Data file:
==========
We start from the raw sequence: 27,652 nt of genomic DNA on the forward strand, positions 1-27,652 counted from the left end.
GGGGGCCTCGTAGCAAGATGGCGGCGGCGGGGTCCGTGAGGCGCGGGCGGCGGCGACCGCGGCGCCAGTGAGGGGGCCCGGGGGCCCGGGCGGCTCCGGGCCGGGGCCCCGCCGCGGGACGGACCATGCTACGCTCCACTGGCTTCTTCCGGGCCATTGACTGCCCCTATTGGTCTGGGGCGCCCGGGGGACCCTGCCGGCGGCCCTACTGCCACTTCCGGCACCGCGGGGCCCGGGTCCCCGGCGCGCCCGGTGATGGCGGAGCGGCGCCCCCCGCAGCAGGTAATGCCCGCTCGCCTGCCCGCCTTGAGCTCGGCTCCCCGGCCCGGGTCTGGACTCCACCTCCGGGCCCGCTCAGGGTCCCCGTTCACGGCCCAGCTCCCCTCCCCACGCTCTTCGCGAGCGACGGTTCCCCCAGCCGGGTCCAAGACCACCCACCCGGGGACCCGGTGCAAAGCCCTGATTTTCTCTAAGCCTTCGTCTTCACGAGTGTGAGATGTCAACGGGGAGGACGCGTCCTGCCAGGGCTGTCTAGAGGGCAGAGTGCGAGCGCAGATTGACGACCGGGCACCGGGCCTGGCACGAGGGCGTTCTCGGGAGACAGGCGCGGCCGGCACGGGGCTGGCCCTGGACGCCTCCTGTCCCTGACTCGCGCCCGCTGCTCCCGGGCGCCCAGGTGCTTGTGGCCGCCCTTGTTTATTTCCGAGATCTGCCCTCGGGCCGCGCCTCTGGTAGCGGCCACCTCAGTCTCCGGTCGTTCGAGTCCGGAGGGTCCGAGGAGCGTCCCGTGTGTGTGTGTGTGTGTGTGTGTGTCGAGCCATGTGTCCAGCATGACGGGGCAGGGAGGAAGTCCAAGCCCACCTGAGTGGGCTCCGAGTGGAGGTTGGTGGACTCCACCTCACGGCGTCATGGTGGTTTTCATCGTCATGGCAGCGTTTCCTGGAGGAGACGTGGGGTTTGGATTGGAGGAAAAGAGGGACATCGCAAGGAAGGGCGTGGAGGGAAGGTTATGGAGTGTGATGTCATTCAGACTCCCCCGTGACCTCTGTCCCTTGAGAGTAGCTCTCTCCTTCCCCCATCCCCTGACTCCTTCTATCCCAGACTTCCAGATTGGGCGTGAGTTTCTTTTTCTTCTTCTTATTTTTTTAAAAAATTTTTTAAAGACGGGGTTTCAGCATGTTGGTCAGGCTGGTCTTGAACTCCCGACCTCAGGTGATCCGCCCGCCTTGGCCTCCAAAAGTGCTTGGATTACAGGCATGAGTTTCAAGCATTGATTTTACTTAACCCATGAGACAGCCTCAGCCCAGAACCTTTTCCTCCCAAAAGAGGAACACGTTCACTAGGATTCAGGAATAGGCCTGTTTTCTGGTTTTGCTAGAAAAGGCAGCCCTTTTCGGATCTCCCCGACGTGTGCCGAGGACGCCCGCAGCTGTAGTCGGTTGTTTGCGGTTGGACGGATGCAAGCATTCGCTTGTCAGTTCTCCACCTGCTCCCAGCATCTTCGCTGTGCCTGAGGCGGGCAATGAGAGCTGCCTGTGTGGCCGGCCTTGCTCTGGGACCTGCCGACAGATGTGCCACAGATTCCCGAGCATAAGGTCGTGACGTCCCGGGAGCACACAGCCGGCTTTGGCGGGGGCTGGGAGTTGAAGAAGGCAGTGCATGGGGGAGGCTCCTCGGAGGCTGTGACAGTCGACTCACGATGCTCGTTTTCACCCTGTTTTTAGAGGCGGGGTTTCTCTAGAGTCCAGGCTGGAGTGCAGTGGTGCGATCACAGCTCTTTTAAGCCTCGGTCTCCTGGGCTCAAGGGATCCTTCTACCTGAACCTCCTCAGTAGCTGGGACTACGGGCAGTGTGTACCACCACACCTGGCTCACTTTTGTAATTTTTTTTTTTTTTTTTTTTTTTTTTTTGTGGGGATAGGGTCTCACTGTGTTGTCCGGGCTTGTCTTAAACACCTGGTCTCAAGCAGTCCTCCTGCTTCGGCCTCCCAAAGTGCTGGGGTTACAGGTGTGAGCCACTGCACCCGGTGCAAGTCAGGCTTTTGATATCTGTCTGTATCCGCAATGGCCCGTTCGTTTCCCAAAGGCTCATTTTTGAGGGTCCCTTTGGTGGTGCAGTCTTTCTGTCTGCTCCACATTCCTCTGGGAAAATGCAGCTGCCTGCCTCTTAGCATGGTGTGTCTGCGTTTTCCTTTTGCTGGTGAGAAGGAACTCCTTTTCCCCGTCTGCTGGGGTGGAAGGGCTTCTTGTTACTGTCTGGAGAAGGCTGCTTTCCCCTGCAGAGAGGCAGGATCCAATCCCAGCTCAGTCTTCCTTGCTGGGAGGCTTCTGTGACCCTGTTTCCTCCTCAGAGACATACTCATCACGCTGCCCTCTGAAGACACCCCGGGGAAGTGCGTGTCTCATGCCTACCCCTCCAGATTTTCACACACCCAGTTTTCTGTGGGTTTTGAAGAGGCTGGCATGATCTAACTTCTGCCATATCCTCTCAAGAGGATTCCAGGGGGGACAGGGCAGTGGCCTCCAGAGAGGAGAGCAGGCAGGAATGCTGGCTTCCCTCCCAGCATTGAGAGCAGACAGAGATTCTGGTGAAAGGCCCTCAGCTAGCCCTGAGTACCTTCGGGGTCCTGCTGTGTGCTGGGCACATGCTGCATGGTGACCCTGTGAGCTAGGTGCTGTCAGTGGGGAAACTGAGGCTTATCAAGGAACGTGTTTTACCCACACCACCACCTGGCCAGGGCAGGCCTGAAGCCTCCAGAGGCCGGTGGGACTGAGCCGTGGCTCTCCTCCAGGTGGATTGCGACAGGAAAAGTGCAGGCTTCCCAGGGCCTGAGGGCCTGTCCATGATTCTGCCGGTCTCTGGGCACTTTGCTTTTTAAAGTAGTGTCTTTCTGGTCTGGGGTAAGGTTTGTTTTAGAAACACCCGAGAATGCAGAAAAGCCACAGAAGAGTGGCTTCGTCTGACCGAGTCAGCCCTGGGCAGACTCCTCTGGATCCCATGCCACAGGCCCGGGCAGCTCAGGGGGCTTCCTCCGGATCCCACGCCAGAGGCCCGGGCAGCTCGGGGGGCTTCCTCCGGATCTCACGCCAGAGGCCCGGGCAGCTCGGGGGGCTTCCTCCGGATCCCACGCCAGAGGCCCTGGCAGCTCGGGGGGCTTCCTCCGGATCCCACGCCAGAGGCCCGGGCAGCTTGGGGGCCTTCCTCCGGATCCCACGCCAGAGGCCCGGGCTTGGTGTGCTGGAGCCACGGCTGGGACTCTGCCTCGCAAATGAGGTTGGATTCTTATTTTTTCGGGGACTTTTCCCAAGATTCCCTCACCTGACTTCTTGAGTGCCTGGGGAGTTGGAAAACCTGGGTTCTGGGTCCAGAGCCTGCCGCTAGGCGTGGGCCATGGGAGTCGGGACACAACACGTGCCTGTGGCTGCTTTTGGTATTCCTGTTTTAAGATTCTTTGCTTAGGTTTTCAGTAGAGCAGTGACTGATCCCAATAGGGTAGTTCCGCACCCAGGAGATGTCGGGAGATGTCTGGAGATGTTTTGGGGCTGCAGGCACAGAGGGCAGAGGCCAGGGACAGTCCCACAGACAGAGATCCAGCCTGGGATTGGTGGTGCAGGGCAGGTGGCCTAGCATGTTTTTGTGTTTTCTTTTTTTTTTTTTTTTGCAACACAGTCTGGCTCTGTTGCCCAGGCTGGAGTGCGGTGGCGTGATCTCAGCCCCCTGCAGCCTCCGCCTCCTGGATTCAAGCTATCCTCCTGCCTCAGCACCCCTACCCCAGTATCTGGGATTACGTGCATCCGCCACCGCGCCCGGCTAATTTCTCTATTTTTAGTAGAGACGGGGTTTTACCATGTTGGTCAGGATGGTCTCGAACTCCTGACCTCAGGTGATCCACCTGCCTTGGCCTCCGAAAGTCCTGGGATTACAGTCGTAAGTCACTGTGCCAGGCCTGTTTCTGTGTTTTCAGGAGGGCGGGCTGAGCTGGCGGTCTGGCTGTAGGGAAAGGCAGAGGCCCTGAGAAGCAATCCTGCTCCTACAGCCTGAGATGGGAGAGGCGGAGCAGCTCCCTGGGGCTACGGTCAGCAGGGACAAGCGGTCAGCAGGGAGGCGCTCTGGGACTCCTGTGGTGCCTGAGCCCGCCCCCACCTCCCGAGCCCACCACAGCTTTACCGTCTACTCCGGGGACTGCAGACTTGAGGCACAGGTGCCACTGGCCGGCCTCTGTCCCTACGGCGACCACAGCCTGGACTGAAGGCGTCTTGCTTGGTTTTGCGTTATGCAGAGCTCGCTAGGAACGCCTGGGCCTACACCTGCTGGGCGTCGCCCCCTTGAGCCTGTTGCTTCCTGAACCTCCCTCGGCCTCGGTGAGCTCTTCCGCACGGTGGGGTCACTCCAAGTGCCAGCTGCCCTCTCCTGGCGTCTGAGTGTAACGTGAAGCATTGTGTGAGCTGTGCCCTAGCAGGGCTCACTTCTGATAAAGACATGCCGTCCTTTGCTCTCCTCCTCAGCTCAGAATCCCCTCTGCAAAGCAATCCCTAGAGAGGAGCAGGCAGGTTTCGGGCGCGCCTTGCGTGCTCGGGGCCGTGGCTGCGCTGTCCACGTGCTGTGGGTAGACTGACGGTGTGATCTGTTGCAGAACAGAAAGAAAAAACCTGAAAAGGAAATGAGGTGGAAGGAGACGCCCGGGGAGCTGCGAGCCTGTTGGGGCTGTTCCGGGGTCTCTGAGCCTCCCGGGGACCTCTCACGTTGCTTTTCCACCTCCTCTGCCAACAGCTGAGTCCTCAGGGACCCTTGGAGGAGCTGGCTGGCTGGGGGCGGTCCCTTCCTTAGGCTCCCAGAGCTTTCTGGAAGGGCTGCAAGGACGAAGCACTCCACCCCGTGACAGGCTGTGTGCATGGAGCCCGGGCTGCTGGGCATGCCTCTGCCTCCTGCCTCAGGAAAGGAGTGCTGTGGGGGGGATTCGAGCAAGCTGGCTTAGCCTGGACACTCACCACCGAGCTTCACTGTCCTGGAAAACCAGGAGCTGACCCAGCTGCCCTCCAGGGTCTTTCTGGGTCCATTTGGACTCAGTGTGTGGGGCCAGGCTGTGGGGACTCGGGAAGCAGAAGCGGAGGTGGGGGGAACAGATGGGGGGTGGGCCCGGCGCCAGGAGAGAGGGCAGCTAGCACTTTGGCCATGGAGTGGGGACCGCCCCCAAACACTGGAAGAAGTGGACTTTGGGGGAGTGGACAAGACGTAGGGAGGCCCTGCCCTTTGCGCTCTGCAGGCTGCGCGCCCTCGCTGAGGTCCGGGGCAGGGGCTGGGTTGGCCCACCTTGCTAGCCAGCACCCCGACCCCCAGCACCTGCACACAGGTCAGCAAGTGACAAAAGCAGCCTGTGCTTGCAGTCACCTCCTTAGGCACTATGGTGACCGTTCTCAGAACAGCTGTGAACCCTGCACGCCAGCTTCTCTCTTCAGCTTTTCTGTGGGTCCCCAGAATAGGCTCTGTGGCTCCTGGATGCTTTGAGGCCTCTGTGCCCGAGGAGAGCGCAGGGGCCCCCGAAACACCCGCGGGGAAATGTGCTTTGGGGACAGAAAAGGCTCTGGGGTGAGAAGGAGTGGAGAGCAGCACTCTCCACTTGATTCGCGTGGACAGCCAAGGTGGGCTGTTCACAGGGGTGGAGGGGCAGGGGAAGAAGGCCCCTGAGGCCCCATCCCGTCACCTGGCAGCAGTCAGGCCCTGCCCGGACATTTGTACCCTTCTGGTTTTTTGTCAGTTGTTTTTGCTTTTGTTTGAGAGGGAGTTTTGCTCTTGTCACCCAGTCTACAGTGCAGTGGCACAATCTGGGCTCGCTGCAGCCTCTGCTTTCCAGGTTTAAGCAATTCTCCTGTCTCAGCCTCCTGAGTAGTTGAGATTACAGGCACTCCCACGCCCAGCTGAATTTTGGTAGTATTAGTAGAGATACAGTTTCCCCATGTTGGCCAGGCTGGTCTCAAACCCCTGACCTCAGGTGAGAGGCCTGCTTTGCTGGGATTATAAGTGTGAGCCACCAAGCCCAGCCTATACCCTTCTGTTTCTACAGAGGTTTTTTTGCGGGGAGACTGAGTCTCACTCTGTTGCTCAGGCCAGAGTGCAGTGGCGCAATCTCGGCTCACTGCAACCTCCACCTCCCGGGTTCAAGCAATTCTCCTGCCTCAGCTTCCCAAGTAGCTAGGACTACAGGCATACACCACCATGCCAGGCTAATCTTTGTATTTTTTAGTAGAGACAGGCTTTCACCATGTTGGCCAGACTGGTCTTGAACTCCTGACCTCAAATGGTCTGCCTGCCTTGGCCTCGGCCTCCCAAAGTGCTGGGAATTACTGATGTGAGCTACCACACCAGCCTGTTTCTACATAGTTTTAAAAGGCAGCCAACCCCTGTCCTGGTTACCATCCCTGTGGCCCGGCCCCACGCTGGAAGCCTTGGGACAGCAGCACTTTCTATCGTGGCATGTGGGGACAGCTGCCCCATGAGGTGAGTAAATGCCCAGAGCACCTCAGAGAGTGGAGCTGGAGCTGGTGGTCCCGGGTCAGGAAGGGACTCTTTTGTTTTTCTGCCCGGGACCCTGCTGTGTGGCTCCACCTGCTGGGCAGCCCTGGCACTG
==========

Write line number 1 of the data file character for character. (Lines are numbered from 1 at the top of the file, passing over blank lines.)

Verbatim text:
We start from the raw sequence: 27,652 nt of genomic DNA on the forward strand, positions 1-27,652 counted from the left end.